Background: Uncomplicated acute appendicitis has been managed traditionally by early appendicectomy. However, recently, there has been increasing interest in the potential for primary treatment with antibiotics, with studies finding this to be associated with fewer complications than appendicectomy. The aim of this study was to compare outcomes of antibiotic therapy with appendicectomy for uncomplicated acute appendicitis.
Method: This meta-analysis of randomised controlled trials included adult patients presenting with uncomplicated acute appendicitis treated with antibiotics or appendicectomy. The primary outcome measure was complications. Secondary outcomes included treatment efficacy, hospital length of stay (LOS), readmission rate and incidence of complicated appendicitis.
Results: Five randomised controlled trials with a total of 1430 participants (727 undergoing antibiotic therapy and 703 undergoing appendicectomy) were included. There was a 39 % risk reduction in overall complication rates in those treated with antibiotics compared with those undergoing appendicectomy (RR 0.61, 95 % CI 0.44-0.83, p = 0.002). There was no significant difference in hospital LOS (mean difference 0.25 days, 95 % CI -0.05 to 0.56, p = 0.10). In the antibiotic cohort, 123 of 587 patients initially treated successfully with antibiotics were readmitted with symptoms suspicious of recurrent appendicitis. The incidence of complicated appendicitis was not increased in patients who underwent appendicectomy after "failed" antibiotic treatment (10.8 %) versus those who underwent primary appendicectomy (17.9 %).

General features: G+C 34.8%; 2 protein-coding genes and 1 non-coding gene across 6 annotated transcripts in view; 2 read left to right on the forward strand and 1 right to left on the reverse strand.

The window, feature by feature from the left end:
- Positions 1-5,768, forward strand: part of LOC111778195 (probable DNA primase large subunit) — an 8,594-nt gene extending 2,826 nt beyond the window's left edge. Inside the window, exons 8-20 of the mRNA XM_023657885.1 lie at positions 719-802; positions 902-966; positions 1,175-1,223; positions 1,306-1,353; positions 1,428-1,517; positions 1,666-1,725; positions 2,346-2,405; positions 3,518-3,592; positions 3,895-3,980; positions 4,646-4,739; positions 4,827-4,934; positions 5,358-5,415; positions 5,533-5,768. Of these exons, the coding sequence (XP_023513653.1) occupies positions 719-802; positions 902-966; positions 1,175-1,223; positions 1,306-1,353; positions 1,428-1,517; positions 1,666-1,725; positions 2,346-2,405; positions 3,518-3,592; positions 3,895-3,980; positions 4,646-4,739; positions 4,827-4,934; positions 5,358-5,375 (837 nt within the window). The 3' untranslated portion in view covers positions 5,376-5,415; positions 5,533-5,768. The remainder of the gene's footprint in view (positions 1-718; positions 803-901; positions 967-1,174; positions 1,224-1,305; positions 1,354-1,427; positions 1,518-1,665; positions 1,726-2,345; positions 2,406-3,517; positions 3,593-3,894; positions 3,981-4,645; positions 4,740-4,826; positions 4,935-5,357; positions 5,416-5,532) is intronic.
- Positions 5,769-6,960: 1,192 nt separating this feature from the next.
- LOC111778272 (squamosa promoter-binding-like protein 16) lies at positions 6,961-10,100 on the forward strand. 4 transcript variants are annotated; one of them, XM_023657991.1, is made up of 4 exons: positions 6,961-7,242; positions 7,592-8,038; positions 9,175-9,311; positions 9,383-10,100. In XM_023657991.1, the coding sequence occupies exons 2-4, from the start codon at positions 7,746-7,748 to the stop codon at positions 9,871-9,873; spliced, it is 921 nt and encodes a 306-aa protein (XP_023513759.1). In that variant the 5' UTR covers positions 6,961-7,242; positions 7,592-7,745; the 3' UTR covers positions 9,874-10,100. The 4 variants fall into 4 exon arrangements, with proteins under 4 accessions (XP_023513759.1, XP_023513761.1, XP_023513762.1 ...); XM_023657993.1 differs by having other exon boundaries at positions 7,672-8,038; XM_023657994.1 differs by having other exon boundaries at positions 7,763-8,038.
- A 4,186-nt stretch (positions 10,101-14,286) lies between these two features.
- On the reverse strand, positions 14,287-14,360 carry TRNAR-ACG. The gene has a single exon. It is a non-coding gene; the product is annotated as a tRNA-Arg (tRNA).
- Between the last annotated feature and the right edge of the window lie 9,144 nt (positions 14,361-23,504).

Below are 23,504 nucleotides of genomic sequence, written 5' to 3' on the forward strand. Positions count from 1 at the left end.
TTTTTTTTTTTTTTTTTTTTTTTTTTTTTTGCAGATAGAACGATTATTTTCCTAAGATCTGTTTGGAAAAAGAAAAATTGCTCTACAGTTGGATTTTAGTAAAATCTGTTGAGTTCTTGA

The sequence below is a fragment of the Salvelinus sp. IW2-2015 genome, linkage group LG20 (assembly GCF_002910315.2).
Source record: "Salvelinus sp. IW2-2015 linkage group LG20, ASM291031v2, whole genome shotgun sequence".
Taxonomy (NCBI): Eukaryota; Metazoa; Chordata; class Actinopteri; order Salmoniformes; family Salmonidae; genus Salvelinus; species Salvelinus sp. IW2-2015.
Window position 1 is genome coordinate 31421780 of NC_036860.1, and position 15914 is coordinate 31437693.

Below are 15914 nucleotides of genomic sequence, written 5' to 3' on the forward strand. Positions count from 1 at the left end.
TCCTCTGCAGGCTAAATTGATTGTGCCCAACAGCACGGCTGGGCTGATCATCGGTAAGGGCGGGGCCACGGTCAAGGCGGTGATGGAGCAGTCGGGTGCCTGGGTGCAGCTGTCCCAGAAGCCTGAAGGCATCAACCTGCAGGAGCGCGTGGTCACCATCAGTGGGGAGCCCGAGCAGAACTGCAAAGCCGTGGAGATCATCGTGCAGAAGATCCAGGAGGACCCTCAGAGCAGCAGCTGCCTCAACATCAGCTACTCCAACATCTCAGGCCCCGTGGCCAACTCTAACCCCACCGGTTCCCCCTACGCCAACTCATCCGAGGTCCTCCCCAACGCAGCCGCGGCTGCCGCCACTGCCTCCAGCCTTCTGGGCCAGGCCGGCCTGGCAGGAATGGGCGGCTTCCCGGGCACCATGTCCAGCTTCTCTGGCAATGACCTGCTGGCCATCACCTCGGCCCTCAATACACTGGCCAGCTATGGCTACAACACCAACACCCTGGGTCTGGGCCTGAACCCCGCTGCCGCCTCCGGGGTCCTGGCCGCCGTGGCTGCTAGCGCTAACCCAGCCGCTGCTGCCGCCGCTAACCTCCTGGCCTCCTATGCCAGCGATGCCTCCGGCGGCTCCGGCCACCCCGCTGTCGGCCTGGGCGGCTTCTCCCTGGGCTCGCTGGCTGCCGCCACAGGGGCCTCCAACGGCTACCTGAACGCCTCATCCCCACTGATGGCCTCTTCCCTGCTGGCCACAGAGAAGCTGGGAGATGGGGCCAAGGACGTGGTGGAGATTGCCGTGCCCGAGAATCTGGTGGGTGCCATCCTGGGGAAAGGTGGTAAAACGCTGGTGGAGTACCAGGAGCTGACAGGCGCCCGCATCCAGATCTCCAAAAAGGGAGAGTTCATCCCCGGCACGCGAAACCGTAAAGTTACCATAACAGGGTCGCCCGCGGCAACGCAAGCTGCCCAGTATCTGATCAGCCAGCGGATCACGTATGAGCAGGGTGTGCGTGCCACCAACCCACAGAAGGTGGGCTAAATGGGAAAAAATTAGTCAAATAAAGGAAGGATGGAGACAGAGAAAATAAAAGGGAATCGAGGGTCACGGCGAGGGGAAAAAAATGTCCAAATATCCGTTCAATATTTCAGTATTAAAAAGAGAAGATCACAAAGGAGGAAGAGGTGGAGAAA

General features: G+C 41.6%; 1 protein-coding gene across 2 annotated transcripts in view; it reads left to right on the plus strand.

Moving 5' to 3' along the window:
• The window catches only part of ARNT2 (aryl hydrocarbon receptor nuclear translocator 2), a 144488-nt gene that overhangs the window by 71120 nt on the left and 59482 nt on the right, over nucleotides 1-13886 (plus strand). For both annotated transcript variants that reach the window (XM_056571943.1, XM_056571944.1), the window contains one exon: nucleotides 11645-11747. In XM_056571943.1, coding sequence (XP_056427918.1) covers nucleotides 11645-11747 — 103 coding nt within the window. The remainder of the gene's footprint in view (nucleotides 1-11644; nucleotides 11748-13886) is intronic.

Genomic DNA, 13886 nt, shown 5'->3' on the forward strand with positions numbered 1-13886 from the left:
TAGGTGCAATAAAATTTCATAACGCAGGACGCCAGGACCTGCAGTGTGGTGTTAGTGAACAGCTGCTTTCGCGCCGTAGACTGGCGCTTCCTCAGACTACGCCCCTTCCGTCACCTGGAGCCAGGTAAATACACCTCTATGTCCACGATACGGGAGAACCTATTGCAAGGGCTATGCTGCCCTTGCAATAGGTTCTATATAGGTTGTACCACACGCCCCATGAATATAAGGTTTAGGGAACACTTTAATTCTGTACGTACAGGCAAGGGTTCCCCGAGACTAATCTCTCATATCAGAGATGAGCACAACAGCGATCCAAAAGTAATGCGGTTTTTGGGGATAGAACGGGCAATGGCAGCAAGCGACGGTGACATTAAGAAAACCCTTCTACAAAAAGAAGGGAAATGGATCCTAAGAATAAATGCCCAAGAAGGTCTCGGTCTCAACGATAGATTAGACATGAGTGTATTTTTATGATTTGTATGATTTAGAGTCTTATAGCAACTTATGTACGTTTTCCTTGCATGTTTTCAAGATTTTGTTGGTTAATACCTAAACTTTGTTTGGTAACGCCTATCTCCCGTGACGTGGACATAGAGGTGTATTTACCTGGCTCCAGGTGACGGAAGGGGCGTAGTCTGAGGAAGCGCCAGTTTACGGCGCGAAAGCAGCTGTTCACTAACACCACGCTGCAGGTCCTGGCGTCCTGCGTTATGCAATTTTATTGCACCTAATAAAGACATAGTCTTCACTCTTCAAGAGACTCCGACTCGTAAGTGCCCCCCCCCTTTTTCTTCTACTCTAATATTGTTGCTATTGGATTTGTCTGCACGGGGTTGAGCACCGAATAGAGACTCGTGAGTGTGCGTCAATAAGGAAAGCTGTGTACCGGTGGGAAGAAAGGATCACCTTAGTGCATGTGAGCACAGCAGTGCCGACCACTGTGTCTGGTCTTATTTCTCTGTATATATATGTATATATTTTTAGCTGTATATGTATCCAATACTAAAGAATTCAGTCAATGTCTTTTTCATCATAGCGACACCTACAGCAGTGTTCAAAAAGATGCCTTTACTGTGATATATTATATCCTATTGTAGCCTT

Conclusion: Increasing evidence supports the primary treatment of acute uncomplicated appendicitis with antibiotics, in terms of complications, hospital LOS and risk of complicated appendicitis. Antibiotics should be prescribed once a diagnosis of acute appendicitis is made or considered.